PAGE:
The theory is a stretch. Just like that stretch from where the waistbands of those pants should be to where they really are.

What are the chances that a lot of these fellows let their pants drop to their knees because they are in sync with the market?

If that were the case, every trader on the New York Stock Exchange would be shuffling about the floor of the exchange with worsted wool, flat fronts, double pleats, gabardine and twill wrapped around their ankles. And women would be — well, let's not even go there.

We have a 401K that bounces up and down. When the market dips, the husband's mouth sags, his voice sags, and his spirits sag, but his pants do not.

It is possible the fellows with sagging pants are reflecting the market. It is even possible they are day traders or invest on-line, but I don't really see them whipping in and out of the local Merrill Lynch dragging their pants behind them.

As an added twist, the fellows sporting the sagging pants have taken to accessorizing the look with large, fancy belts embellished with jewels, beads and skulls on them.

They thread the big belts through the belt loops of the waistbands that never sit on the waist, adding additional weight, pulling the pants lower. If you thought the pants hovered south of the Equator before, be warned that they are now in the vicinity of Argentina.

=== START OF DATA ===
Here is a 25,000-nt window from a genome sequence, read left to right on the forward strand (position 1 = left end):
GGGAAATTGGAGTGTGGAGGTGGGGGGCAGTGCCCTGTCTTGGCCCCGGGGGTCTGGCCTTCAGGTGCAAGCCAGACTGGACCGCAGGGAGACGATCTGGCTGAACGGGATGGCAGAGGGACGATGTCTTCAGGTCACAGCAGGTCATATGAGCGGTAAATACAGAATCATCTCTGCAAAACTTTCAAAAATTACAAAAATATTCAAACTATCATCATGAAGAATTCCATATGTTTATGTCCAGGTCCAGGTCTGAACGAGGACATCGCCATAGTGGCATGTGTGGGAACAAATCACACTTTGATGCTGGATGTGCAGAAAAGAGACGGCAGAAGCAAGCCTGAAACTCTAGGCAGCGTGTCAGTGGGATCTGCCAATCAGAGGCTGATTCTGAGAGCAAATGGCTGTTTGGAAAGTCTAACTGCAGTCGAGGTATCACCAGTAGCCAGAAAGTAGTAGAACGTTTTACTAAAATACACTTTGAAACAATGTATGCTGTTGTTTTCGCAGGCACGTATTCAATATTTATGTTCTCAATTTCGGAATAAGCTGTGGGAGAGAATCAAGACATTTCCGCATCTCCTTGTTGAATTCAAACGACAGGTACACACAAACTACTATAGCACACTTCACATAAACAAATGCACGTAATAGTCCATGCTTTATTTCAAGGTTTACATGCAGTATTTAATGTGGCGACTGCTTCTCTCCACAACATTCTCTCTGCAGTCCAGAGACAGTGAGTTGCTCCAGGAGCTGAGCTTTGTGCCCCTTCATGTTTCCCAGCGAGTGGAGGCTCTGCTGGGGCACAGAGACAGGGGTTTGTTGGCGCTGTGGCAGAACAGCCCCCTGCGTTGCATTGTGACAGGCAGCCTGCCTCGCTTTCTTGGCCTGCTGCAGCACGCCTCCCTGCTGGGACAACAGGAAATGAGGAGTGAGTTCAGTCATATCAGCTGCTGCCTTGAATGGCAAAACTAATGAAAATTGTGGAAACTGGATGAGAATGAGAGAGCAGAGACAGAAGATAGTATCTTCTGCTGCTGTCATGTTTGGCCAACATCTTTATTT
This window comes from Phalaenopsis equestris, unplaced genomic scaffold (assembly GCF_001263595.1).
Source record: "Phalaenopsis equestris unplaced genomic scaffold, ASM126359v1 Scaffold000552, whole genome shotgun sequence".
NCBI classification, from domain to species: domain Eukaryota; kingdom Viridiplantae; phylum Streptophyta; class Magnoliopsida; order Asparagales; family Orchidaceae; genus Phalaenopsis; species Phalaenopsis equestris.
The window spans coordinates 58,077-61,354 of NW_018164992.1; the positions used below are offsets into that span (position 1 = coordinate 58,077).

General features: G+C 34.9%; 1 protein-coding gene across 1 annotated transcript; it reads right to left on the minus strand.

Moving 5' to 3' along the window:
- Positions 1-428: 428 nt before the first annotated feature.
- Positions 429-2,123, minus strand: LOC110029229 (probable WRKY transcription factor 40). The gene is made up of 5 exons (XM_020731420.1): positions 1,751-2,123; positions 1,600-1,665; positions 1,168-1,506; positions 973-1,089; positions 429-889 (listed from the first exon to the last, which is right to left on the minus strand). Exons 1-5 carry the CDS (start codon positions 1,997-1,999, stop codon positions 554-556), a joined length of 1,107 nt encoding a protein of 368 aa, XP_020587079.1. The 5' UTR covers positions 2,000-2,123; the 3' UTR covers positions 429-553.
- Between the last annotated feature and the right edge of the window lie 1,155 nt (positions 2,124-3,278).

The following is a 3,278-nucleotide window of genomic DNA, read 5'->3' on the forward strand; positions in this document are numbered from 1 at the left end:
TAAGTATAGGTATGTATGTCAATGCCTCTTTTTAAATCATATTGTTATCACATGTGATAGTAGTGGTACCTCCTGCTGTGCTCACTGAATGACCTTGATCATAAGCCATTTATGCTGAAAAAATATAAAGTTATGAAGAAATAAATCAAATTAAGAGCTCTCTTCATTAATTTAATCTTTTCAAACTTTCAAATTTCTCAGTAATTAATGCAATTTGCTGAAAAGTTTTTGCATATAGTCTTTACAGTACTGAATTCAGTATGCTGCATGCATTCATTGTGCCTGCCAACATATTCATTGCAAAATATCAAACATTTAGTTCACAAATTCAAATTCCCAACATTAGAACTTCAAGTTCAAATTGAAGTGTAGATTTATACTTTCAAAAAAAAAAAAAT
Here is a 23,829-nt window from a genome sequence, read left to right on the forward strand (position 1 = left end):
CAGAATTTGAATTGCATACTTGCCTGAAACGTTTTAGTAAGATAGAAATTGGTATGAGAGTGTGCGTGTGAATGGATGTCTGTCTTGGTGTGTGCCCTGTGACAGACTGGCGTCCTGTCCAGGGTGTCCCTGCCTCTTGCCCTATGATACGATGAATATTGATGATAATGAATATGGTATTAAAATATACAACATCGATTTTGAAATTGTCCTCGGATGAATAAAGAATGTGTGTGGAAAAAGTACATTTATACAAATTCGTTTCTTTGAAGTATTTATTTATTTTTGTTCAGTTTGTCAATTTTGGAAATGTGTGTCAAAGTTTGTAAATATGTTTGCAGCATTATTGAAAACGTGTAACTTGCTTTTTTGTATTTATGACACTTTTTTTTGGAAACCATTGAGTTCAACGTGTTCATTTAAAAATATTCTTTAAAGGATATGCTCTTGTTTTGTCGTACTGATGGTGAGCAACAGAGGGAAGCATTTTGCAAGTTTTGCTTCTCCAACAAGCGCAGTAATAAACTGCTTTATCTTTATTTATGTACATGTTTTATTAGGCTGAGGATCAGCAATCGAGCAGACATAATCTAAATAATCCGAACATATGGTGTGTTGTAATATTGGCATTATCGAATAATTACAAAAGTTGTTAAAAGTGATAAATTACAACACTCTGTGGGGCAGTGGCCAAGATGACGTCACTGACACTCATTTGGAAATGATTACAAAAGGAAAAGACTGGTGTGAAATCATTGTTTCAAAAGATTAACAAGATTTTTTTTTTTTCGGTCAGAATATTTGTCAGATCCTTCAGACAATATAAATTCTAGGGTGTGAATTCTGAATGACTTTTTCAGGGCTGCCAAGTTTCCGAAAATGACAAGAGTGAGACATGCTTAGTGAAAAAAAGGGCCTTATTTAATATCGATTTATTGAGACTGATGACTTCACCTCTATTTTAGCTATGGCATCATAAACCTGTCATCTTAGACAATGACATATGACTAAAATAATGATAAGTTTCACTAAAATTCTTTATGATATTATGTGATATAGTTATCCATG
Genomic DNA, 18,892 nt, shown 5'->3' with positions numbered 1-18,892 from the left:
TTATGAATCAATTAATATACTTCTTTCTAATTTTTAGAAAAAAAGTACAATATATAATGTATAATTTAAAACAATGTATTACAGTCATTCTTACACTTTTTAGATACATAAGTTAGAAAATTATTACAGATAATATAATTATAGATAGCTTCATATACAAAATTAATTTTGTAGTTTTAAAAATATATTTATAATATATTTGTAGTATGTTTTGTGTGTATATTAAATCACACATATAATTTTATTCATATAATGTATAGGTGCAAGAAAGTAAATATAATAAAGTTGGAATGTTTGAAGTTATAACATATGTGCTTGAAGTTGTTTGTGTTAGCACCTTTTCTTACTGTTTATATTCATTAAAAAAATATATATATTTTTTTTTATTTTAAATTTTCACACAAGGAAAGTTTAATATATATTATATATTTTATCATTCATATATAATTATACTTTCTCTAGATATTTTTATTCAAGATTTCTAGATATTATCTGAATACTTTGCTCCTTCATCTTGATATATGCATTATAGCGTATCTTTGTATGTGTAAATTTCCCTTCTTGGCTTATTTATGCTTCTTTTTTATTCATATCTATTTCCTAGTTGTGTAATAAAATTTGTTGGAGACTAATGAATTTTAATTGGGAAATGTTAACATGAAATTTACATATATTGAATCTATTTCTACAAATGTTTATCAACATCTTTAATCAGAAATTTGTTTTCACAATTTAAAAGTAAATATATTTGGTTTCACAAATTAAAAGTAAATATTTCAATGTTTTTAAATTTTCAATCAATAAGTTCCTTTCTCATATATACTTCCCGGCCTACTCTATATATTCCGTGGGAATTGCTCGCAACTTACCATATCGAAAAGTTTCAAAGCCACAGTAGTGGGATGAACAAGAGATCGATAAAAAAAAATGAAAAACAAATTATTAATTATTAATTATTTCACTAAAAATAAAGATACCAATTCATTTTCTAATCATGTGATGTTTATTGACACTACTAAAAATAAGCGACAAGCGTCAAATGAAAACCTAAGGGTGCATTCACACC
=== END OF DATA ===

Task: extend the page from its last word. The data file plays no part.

Because the belts often disappear into the many folds of fabric, some of them wear a second heavily adorned belt strapped across the chest. Think Rambo goes urban with a blast of cubic zirconium.

I understand that fashion trends come and go. I even understand that some fashion trends are regrettable. I myself was a victim of the white lipstick craze, macrame and go-go boots.

But the sagging pants fad has outlasted them all. In a most dubious honor, they have managed to out-ugly the leisure suit and mutton chops. Low-riders are no longer amusing or novel, but simply vulgar.

The shock value is gone as well. I look at a pair of boxers walking in front of me and want to say, "Please. I've seen it all before. Naked, in fact — not just seen it, but powdered it, wiped it, dried it and diapered it. Not many mothers were that enthralled with those encounters the first time around and we don't find them any more enchanting now."

Perhaps the problem can best be resolved with an economic reorientation. Fellas, stop linking your pants to the sagging stock market and instead link them to the rising price of oil.

Maybe then we will be able to wave farewell to what has been the most unpleasant manifestation ever of trickle down economics.

Pull up your pants, guys. If not to reflect the rising price of gasoline, at least have some respect for your mother.

Every weekday JewishWorldReview.com publishes what many in in the media and Washington consider "must-reading". Sign up for the daily JWR update. It's free. Just click here.

JWR contributor Lori Borgman is the author of , most recently, "Pass the Faith, Please" (Click HERE to purchase. Sales help fund JWR.) and I Was a Better Mother Before I Had Kids To comment, please click here. To visit her website click here.


© 2008, Lori Borgman